International Association for Cryptologic Research

International Association
for Cryptologic Research

CryptoDB

Ke Yang

Affiliation: Google Inc

Publications

Year
Venue
Title
2011
JOFC
2006
TCC
2006
JOFC
2005
EPRINT
Resource Fairness and Composability of Cryptographic Protocols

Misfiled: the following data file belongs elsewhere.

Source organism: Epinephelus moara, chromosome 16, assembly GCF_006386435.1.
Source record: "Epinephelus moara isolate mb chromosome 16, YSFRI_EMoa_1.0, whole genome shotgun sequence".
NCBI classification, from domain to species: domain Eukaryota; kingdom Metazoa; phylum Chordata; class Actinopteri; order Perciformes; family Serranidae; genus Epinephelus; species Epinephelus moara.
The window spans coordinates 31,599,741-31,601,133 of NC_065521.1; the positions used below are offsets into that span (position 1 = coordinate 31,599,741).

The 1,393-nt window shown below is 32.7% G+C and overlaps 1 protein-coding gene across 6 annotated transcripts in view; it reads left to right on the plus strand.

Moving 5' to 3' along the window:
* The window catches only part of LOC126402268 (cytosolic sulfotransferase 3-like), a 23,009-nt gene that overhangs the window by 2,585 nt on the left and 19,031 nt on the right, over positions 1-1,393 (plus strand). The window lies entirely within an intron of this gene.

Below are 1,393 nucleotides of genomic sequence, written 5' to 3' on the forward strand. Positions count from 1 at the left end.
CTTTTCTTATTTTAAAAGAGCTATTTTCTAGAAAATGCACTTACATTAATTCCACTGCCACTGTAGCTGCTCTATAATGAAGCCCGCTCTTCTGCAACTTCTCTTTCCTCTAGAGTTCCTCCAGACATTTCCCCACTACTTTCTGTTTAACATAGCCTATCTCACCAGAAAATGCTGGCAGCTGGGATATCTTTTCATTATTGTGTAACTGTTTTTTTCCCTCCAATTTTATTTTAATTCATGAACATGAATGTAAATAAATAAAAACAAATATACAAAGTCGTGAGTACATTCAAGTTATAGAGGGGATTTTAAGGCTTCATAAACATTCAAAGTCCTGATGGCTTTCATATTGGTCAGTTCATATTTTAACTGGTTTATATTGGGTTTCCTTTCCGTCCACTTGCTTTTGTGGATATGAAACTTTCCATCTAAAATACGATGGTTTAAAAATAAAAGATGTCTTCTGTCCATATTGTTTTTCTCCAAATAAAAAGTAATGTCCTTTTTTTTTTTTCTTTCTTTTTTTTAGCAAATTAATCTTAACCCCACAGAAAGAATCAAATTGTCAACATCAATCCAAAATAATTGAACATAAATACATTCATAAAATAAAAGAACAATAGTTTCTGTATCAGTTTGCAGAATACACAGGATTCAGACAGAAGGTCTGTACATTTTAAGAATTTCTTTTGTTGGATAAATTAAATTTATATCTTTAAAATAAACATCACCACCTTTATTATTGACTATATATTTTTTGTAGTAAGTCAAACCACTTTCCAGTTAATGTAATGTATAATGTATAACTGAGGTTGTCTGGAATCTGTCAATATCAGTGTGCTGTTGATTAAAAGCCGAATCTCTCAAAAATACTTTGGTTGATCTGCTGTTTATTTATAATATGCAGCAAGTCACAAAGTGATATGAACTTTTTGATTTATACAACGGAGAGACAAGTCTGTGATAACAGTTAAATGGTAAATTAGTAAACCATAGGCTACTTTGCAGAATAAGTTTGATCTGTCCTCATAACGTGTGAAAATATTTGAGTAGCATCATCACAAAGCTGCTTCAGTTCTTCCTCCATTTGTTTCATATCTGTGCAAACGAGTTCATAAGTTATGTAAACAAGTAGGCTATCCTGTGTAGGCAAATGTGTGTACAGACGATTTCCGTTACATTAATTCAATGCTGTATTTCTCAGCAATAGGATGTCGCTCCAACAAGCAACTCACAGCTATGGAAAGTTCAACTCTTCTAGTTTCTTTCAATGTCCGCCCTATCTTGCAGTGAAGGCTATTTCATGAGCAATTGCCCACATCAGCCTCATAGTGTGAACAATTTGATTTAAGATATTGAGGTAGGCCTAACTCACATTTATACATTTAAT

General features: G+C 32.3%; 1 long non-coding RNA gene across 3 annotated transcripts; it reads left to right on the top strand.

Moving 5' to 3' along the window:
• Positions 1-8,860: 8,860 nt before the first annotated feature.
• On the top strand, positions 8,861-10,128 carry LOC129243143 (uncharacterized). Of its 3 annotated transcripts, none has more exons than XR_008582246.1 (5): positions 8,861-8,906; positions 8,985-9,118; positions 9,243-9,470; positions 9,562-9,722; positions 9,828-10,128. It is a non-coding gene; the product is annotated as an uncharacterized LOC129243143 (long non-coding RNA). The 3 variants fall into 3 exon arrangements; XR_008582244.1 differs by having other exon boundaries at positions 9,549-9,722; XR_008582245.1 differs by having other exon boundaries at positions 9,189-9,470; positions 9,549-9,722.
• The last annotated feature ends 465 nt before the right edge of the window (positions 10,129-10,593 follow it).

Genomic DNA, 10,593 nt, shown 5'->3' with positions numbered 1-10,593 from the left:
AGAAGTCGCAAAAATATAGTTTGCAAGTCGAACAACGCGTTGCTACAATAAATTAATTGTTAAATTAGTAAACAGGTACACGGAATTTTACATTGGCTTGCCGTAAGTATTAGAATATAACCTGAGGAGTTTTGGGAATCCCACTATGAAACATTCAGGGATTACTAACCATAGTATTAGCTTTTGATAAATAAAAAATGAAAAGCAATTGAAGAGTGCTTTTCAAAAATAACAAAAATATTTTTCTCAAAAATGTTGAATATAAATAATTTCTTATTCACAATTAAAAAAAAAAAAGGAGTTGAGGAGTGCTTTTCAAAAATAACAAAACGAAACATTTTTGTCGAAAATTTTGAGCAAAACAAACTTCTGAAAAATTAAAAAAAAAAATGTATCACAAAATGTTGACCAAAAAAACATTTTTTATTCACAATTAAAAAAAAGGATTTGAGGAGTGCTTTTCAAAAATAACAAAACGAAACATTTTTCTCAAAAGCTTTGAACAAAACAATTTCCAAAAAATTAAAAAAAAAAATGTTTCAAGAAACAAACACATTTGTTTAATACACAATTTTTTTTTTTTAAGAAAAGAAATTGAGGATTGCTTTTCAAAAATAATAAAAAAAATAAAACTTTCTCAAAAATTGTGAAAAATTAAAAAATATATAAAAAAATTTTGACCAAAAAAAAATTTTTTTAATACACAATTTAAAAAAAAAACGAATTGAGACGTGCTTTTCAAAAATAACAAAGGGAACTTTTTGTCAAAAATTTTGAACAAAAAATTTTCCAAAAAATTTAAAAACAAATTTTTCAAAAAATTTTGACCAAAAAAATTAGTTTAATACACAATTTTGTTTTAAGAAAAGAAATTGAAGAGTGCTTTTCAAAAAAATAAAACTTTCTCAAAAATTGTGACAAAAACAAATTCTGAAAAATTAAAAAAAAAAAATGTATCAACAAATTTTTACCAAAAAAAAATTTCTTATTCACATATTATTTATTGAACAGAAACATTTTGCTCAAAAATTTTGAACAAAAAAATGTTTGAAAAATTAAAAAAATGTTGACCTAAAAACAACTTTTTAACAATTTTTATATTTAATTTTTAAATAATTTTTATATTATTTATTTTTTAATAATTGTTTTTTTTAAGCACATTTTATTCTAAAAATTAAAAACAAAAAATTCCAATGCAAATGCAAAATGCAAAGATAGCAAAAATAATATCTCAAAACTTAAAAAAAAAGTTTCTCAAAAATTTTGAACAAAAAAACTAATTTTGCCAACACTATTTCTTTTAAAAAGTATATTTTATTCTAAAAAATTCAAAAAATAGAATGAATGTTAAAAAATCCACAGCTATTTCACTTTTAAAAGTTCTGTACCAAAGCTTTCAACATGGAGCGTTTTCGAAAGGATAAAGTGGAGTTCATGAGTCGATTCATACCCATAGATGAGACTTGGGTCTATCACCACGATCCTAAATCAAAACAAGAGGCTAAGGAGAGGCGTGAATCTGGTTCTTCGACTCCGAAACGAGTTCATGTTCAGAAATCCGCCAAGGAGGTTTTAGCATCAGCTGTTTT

We introduce the notion of {\em resource-fair} protocols. Informally, this property states that if one party learns the output of the protocol, then so can all other parties, as long as they expend roughly the same amount of resources. As opposed to similar previously proposed definitions, our definition follows the standard simulation paradigm and enjoys strong composability properties. In particular, our definition is similar to the security definition in the universal composability (UC) framework, but works in a model that allows any party to request additional resources from the environment to deal with dishonest parties that may prematurely abort. In this model we specify the ideally fair functionality as allowing parties to ``invest resources'' in return for outputs, but in such an event offering all other parties a fair deal. (The formulation of fair dealings is kept independent of any particular functionality, by defining it using a ``wrapper.'') Thus, by relaxing the notion of fairness, we avoid a well-known impossibility result for fair multi-party computation with corrupted majority; in particular, our definition admits constructions that tolerate arbitrary number of corruptions. We also show that, as in the UC framework, protocols in our framework may be arbitrarily and concurrently composed. Turning to constructions, we define a ``commit-prove-fair-open'' functionality and design an efficient resource-fair protocol that securely realizes it, using a new variant of a cryptographic primitive known as ``time-lines.'' With (the fairly wrapped version of) this functionality we show that some of the existing secure multi-party computation protocols can be easily transformed into resource-fair protocols while preserving their security.